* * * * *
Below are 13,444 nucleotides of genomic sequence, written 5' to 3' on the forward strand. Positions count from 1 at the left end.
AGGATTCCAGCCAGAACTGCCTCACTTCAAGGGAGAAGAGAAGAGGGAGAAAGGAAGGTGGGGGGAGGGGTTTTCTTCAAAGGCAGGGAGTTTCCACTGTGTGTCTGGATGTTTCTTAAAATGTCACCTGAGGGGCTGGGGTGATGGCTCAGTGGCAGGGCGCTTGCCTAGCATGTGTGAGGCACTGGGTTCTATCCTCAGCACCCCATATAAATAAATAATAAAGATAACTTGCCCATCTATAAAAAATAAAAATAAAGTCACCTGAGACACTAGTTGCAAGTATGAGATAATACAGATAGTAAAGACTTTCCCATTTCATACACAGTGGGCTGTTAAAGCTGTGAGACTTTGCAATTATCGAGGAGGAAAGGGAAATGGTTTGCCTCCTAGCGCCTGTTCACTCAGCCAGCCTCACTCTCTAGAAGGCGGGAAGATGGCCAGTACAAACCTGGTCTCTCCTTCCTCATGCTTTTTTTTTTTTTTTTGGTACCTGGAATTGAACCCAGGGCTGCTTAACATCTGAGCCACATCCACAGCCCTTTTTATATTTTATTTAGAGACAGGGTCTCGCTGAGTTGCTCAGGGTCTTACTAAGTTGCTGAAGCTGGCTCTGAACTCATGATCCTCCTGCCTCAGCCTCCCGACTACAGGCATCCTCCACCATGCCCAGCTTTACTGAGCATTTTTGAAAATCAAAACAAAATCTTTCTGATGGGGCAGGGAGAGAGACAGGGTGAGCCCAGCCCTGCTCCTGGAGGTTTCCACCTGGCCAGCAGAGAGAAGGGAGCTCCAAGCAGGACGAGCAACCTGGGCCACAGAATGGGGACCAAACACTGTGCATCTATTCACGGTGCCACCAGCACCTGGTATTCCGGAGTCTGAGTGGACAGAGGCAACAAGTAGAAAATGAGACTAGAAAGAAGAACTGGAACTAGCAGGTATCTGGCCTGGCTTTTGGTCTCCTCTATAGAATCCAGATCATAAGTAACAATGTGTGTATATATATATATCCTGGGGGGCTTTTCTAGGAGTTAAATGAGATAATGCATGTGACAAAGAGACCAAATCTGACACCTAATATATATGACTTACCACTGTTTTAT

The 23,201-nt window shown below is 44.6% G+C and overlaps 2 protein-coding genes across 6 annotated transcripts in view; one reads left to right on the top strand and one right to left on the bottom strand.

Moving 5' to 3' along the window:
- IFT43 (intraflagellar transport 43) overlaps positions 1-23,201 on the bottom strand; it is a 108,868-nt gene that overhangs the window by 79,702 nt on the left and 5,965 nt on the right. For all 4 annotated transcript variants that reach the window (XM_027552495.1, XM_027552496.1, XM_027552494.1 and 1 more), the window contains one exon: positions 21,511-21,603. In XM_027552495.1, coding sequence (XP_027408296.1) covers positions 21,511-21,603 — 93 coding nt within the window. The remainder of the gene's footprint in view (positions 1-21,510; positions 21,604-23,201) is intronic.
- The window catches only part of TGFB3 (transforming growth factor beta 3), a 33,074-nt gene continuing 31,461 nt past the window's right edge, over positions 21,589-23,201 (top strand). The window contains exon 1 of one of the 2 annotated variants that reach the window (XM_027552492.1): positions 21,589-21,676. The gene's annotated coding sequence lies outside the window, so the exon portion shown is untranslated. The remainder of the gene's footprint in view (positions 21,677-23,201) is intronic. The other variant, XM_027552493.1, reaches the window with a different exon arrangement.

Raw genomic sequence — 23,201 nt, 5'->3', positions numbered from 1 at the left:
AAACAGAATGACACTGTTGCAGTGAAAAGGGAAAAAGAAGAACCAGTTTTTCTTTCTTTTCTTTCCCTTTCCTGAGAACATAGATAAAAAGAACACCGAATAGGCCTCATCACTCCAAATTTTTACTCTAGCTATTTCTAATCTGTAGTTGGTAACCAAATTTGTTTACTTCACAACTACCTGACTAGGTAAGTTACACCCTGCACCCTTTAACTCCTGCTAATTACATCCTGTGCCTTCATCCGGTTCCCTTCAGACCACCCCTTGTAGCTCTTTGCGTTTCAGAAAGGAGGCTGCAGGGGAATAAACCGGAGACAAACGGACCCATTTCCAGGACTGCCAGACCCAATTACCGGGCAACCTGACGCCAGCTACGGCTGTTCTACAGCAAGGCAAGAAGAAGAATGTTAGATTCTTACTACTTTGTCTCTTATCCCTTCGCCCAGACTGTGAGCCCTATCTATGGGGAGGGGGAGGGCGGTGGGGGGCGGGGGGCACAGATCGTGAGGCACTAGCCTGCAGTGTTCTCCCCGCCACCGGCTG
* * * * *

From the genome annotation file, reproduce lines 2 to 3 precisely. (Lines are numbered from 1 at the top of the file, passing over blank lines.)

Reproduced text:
AGGATTCCAGCCAGAACTGCCTCACTTCAAGGGAGAAGAGAAGAGGGAGAAAGGAAGGTGGGGGGAGGGGTTTTCTTCAAAGGCAGGGAGTTTCCACTGTGTGTCTGGATGTTTCTTAAAATGTCACCTGAGGGGCTGGGGTGATGGCTCAGTGGCAGGGCGCTTGCCTAGCATGTGTGAGGCACTGGGTTCTATCCTCAGCACCCCATATAAATAAATAATAAAGATAACTTGCCCATCTATAAAAAATAAAAATAAAGTCACCTGAGACACTAGTTGCAAGTATGAGATAATACAGATAGTAAAGACTTTCCCATTTCATACACAGTGGGCTGTTAAAGCTGTGAGACTTTGCAATTATCGAGGAGGAAAGGGAAATGGTTTGCCTCCTAGCGCCTGTTCACTCAGCCAGCCTCACTCTCTAGAAGGCGGGAAGATGGCCAGTACAAACCTGGTCTCTCCTTCCTCATGCTTTTTTTTTTTTTTTTGGTACCTGGAATTGAACCCAGGGCTGCTTAACATCTGAGCCACATCCACAGCCCTTTTTATATTTTATTTAGAGACAGGGTCTCGCTGAGTTGCTCAGGGTCTTACTAAGTTGCTGAAGCTGGCTCTGAACTCATGATCCTCCTGCCTCAGCCTCCCGACTACAGGCATCCTCCACCATGCCCAGCTTTACTGAGCATTTTTGAAAATCAAAACAAAATCTTTCTGATGGGGCAGGGAGAGAGACAGGGTGAGCCCAGCCCTGCTCCTGGAGGTTTCCACCTGGCCAGCAGAGAGAAGGGAGCTCCAAGCAGGACGAGCAACCTGGGCCACAGAATGGGGACCAAACACTGTGCATCTATTCACGGTGCCACCAGCACCTGGTATTCCGGAGTCTGAGTGGACAGAGGCAACAAGTAGAAAATGAGACTAGAAAGAAGAACTGGAACTAGCAGGTATCTGGCCTGGCTTTTGGTCTCCTCTATAGAATCCAGATCATAAGTAACAATGTGTGTATATATATATATCCTGGGGGGCTTTTCTAGGAGTTAAATGAGATAATGCATGTGACAAAGAGACCAAATCTGACACCTAATATATATGACTTACCACTGTTTTAT

The 23,201-nt window shown below is 44.6% G+C and overlaps 2 protein-coding genes across 6 annotated transcripts in view; one reads left to right on the top strand and one right to left on the bottom strand.